Finding Your Creative Spark

“Nobody tells this to people who are beginners, I wish someone told me. All of us who do creative work, we get into it because we have good taste. But there is this gap. For the first couple years you make stuff, it’s just not that good. It’s trying to be good, it has potential, but it’s not. But your taste, the thing that got you into the game, is still killer. And your taste is why your work disappoints you. A lot of people never get past this phase, they quit. Most people I know who do interesting, creative work went through years of this. We know our work doesn’t have this special thing that we want it to have. We all go through this. And if you are just starting out or you are still in this phase, you gotta know its normal and the most important thing you can do is do a lot of work. Put yourself on a deadline so that every week you will finish one story. It is only by going through a volume of work that you will close that gap, and your work will be as good as your ambitions. And I took longer to figure out how to do this than anyone I’ve ever met. It’s gonna take awhile. It’s normal to take awhile. You’ve just gotta fight your way through.” — Ira Glass

I love this quote from Ira Glass, the founder of the “This American Life” podcast and all around creative genius. I think a lot of creatives and non-creatives alike interpret and get inspired by this quote in a variety of different ways. To me I think part of this quote is referring to the creative spark any aspiring artist, designer, musician or any creative soul experiences when they start their creative journey. It’s the thing that really ignites their career, it can happen more than once and it can happen in the middle or later stages of a creative career. But how do we find that spark? How do we cultivate that intense burning desire to make things, to pick up and pursuit a craft as best as we can? I think the answers can be found in this quote by Mr. Glass.. let’s break it down:

  1. Having good taste… We all get this inclination to create something based on something that inspired or inspires us. It maybe a beautifully crafted building, an abstract painting that made you pause, or a finely tuned piece of handwritten typography. Whatever it is, there was probably something made in the world that urged you to say something to yourself like “I want to make something like that”. For me I remember getting inspired by mid century art, especially the work of Mary Blair and Jim Flora, those were the artists that really inspired me to start making stuff. I’ve definitely been inspired by contemporary artists and illustrators, and I think that’s OK when you’re first starting out. I’m not suggesting to copy someone else’s work, that’s obviously the wrong thing to do. But can you emulate and be influenced by a style or an artist? I say of course, as you keep making work, that style and that artists voice will start to subside and be replaced by your voice and aesthetic.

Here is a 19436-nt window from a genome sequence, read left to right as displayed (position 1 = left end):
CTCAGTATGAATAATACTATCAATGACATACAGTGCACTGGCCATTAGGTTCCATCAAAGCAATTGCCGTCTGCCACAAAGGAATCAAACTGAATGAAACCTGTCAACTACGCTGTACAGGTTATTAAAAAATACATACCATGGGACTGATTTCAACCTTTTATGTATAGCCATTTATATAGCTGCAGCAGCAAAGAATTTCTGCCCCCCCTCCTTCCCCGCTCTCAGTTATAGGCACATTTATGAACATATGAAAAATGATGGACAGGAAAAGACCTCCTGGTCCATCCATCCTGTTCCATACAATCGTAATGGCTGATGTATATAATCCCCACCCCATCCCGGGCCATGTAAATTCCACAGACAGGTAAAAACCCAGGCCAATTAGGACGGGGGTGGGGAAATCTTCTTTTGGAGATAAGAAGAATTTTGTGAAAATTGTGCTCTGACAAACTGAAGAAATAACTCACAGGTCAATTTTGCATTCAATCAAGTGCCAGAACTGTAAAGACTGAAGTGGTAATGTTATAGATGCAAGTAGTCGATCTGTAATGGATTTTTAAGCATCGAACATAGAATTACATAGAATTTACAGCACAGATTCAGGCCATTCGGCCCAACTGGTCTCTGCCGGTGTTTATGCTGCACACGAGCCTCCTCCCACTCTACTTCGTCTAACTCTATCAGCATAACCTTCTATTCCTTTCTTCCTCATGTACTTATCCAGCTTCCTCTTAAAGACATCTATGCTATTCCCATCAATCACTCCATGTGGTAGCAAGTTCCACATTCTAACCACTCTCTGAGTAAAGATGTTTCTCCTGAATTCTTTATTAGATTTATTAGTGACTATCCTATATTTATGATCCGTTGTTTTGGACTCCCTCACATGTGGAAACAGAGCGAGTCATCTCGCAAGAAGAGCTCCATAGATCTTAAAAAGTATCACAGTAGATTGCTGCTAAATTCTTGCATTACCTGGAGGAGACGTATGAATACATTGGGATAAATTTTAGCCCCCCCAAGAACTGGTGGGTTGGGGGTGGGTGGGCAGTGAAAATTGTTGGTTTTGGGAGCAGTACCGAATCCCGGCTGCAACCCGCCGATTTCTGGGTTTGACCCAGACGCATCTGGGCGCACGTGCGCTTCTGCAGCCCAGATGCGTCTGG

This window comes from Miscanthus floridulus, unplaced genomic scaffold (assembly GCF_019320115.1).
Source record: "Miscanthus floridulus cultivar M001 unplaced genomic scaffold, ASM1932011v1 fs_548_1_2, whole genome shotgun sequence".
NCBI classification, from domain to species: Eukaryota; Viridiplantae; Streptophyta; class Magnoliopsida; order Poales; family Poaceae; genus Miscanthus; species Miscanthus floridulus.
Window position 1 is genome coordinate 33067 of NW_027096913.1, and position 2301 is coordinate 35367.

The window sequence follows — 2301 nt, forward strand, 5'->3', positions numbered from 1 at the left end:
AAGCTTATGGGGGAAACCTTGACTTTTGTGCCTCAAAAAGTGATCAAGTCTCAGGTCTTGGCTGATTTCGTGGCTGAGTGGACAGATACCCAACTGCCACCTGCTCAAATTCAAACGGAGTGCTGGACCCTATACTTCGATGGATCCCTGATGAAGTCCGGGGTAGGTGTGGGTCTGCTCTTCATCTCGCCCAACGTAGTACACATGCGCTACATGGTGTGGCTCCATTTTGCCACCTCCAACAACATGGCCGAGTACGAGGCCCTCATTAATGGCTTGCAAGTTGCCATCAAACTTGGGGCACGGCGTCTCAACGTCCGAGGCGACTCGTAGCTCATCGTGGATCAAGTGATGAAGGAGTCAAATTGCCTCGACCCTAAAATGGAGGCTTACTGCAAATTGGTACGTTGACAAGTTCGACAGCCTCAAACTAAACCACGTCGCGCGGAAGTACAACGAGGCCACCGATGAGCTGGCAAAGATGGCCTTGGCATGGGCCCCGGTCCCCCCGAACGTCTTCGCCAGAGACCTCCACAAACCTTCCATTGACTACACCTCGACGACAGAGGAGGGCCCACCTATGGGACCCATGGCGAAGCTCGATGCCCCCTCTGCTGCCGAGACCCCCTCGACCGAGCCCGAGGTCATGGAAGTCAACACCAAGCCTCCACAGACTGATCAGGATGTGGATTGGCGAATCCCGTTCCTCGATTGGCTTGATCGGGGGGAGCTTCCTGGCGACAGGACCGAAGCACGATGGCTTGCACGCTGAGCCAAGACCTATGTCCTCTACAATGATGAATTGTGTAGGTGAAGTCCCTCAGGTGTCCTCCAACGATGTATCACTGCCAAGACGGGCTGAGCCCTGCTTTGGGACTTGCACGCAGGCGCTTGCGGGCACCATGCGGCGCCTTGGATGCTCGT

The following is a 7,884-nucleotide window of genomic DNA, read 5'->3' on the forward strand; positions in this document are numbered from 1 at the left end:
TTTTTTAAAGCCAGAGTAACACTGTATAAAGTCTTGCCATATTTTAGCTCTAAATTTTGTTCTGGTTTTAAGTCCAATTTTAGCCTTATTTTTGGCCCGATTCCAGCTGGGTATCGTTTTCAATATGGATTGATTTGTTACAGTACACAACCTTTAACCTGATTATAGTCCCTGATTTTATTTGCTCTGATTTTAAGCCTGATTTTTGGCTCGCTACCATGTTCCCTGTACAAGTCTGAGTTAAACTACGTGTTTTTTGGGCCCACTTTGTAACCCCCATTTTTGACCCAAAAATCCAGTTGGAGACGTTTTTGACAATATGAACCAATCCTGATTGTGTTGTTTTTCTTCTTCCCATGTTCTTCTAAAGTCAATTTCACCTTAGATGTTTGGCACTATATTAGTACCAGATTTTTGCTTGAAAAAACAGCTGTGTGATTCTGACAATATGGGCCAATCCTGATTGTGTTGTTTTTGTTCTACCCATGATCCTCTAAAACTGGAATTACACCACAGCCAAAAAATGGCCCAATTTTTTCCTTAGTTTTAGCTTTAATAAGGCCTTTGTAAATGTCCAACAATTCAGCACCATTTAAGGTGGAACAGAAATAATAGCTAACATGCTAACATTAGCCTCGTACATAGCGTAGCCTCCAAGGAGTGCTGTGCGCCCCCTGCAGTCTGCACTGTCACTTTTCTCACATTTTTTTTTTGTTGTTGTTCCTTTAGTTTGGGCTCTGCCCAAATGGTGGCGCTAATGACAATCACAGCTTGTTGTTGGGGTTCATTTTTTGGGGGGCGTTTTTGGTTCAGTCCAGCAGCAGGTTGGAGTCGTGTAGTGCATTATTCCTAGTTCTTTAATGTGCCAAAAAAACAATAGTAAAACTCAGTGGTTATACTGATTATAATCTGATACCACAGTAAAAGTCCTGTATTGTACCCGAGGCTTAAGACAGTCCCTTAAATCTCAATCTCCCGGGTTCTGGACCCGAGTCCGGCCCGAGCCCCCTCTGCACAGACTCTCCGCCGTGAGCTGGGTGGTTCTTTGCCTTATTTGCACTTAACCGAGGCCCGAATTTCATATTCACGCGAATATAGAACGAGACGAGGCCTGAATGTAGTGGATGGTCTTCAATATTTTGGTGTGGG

2. Don’t be afraid to fail… Because you will, you’ll fail early and often, and that’s okay. Failing, learning from it, and growing from it is a big factor when it comes to making it as a creative professional, or even succeeding at creativity as a hobby. I think there is a part of my process that always involves a dose of failure, I might start a piece that doesn’t start out the way I want it to, but I stick with it and move things around until I get it to where I want it. Of course I have failed at a much higher level than a few drawing mistakes during the making of an illustration, but I want to succeed at my craft so badly that I don’t let that stop me. Being okay with failure and mistakes will, in the end, make you an experienced and battle tested creative.
     
  3. Do a lot of work… When I was going through school I wasn’t known for my talent or how great the stuff I making was, I was just known for my work ethic. I showed up every day on time, put my head down, and worked. I eventually developed a style and voice that teachers and students began to recognize, but the work had to come first. There were many students that were much more talented than I was (I am lucky enough to say that a few of these people are now my friends). But it’s safe to say that only a few of us worked hard, sometimes obsessively hard. That’s the only secret I’ve ever come across during my creative journey. I’ve always been more satisfied when someone compliments my work ethic instead of my aesthetic or style.

What do you love about art? Or creativity? What’s the one thing that has been made by another creative that inspires you? Find out what that is and start making, don’t worry about it being good or perfect, just start. Leave a comment blow and share what you’ve been working on or share what that spark has been for you. You can see all the things I’ve been making at